Fleets who have been tracking the progress of the ELD mandate over the years agree that the top question about the final rule published December 2015 is, “How is it different from what we expected?” For one, the methods by which the data collected by the ELD would be transferred to law enforcement changed, in part due to commentary from organizations like Omnitracs who actively participated in the review and commentary period.


The two transfer methods that were eliminated include:

  • QR Code
  • Transfer Jet

During the commentary period, Omnitracs submitted that these methods would likely translate to higher costs and be difficult to implement for all parties involved – from the driver, to the supplier, and to the enforcement agency itself.

Instead, the ELD final rule established that the final technical methods for transfer of the eRODS file to enforcement would be categorized according to two “base methods”:

  • Base Method One: Telematics Approach – Transfer via Web Services or Email Attachment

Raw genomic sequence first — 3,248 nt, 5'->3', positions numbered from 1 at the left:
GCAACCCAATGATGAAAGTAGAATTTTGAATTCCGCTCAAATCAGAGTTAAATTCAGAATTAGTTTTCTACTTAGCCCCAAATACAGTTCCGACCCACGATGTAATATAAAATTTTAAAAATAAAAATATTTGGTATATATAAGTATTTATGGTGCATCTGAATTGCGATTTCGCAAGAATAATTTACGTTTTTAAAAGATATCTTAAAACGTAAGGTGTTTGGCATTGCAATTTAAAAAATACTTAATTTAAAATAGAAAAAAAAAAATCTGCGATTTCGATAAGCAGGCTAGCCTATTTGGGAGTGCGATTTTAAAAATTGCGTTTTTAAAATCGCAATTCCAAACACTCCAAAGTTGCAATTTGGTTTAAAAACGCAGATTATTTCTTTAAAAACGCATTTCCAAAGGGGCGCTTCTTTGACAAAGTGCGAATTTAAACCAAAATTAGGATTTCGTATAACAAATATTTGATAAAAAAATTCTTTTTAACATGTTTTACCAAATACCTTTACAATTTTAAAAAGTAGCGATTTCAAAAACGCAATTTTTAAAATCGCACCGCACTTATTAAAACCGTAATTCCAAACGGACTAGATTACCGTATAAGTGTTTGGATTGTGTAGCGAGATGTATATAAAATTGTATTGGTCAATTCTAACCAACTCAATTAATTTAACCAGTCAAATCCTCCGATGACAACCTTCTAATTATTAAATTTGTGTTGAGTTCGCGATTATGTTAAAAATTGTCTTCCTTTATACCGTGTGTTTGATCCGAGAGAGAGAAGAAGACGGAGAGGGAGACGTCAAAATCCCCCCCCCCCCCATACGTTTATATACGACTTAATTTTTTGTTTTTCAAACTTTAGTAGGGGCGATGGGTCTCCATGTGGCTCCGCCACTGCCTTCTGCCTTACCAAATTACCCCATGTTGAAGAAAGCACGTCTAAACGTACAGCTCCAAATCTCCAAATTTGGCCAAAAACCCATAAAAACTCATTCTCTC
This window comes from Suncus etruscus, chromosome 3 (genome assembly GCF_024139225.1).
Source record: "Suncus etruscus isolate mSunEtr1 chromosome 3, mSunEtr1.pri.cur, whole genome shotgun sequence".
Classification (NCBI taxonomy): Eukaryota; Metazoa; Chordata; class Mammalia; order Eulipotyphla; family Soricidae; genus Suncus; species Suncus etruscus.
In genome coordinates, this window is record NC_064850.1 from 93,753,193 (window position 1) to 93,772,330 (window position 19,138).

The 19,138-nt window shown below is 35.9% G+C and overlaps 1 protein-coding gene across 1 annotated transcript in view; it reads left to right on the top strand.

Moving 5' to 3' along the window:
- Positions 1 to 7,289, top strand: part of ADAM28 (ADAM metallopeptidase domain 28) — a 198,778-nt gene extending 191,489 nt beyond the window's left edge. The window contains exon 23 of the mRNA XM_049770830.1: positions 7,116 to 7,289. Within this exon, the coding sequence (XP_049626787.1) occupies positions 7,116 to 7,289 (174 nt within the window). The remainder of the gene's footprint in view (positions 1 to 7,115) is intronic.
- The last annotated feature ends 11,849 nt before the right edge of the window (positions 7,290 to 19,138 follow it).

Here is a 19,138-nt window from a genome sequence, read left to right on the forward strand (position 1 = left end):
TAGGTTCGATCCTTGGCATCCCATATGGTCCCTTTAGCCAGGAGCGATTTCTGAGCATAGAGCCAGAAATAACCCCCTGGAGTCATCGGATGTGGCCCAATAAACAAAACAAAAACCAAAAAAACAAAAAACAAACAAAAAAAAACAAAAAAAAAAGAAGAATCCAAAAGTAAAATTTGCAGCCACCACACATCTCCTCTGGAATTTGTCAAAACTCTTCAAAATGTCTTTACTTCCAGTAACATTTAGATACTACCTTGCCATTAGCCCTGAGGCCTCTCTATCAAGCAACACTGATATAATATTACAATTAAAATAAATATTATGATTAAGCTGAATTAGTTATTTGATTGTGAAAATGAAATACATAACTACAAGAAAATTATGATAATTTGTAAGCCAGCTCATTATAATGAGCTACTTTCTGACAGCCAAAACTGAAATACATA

• Base Method Two: Peer-to-Peer Approach – Transfer via USB 2.0 or Bluetooth Local Network

Each ELD supplier is to select a base method and support both technologies within that approach.

Enforcement, on the other hand, is to select one technology to support from each base method. It is important to note that the technology chosen by enforcement can vary from state to state. Colorado, for example, may choose Telematics/Web Services and Peer-to-Peer/Bluetooth. North Carolina may choose a different combination. When asked, the system is designed so that the driver will indicate whether the device operates under the Telematics or Peer-to-Peer transfer method, and enforcement specifies which technology within that method it supports.

Navigating the ELD final rule can be a daunting task. To learn more, check out this free HDT webinar, “What You Know (And Don’t Know) About the ELD Mandate,” available for viewing on demand.